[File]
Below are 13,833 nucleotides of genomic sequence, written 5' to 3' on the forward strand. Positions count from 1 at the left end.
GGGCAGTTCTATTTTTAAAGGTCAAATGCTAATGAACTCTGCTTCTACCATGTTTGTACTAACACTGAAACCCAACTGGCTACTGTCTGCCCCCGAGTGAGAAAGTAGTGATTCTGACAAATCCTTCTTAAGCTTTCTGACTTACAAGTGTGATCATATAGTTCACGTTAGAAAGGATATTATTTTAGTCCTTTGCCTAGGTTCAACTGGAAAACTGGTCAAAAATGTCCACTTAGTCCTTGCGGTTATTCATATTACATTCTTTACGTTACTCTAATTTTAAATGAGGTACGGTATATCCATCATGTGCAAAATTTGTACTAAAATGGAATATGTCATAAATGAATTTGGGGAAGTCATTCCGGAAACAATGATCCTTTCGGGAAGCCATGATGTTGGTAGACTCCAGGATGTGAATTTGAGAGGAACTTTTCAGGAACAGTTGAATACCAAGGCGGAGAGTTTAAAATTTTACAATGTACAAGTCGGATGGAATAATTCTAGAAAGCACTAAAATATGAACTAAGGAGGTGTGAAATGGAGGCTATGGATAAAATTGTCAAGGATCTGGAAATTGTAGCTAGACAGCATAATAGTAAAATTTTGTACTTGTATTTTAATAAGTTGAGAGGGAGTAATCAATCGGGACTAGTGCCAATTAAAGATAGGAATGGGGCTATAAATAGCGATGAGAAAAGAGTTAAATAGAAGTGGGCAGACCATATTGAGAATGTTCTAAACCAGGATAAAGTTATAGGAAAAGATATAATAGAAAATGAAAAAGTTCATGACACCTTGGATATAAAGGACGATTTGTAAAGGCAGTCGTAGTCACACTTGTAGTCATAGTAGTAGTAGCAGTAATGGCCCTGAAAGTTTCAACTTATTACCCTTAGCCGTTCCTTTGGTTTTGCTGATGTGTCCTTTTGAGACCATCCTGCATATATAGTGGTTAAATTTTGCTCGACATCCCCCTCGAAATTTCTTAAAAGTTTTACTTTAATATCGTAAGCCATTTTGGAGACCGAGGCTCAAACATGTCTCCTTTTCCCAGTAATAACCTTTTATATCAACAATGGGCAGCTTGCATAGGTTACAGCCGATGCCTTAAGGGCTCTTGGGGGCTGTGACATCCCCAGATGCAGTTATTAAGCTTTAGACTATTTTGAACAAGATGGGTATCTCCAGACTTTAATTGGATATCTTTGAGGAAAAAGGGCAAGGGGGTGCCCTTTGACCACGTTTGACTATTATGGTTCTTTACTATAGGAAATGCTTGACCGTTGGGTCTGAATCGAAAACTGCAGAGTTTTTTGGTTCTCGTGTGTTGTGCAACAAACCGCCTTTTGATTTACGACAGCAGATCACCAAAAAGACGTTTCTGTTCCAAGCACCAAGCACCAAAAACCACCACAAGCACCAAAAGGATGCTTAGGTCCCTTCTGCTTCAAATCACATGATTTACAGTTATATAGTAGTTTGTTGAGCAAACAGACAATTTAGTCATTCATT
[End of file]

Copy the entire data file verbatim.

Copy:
Below are 13,833 nucleotides of genomic sequence, written 5' to 3' on the forward strand. Positions count from 1 at the left end.
GGGCAGTTCTATTTTTAAAGGTCAAATGCTAATGAACTCTGCTTCTACCATGTTTGTACTAACACTGAAACCCAACTGGCTACTGTCTGCCCCCGAGTGAGAAAGTAGTGATTCTGACAAATCCTTCTTAAGCTTTCTGACTTACAAGTGTGATCATATAGTTCACGTTAGAAAGGATATTATTTTAGTCCTTTGCCTAGGTTCAACTGGAAAACTGGTCAAAAATGTCCACTTAGTCCTTGCGGTTATTCATATTACATTCTTTACGTTACTCTAATTTTAAATGAGGTACGGTATATCCATCATGTGCAAAATTTGTACTAAAATGGAATATGTCATAAATGAATTTGGGGAAGTCATTCCGGAAACAATGATCCTTTCGGGAAGCCATGATGTTGGTAGACTCCAGGATGTGAATTTGAGAGGAACTTTTCAGGAACAGTTGAATACCAAGGCGGAGAGTTTAAAATTTTACAATGTACAAGTCGGATGGAATAATTCTAGAAAGCACTAAAATATGAACTAAGGAGGTGTGAAATGGAGGCTATGGATAAAATTGTCAAGGATCTGGAAATTGTAGCTAGACAGCATAATAGTAAAATTTTGTACTTGTATTTTAATAAGTTGAGAGGGAGTAATCAATCGGGACTAGTGCCAATTAAAGATAGGAATGGGGCTATAAATAGCGATGAGAAAAGAGTTAAATAGAAGTGGGCAGACCATATTGAGAATGTTCTAAACCAGGATAAAGTTATAGGAAAAGATATAATAGAAAATGAAAAAGTTCATGACACCTTGGATATAAAGGACGATTTGTAAAGGCAGTCGTAGTCACACTTGTAGTCATAGTAGTAGTAGCAGTAATGGCCCTGAAAGTTTCAACTTATTACCCTTAGCCGTTCCTTTGGTTTTGCTGATGTGTCCTTTTGAGACCATCCTGCATATATAGTGGTTAAATTTTGCTCGACATCCCCCTCGAAATTTCTTAAAAGTTTTACTTTAATATCGTAAGCCATTTTGGAGACCGAGGCTCAAACATGTCTCCTTTTCCCAGTAATAACCTTTTATATCAACAATGGGCAGCTTGCATAGGTTACAGCCGATGCCTTAAGGGCTCTTGGGGGCTGTGACATCCCCAGATGCAGTTATTAAGCTTTAGACTATTTTGAACAAGATGGGTATCTCCAGACTTTAATTGGATATCTTTGAGGAAAAAGGGCAAGGGGGTGCCCTTTGACCACGTTTGACTATTATGGTTCTTTACTATAGGAAATGCTTGACCGTTGGGTCTGAATCGAAAACTGCAGAGTTTTTTGGTTCTCGTGTGTTGTGCAACAAACCGCCTTTTGATTTACGACAGCAGATCACCAAAAAGACGTTTCTGTTCCAAGCACCAAGCACCAAAAACCACCACAAGCACCAAAAGGATGCTTAGGTCCCTTCTGCTTCAAATCACATGATTTACAGTTATATAGTAGTTTGTTGAGCAAACAGACAATTTAGTCATTCATT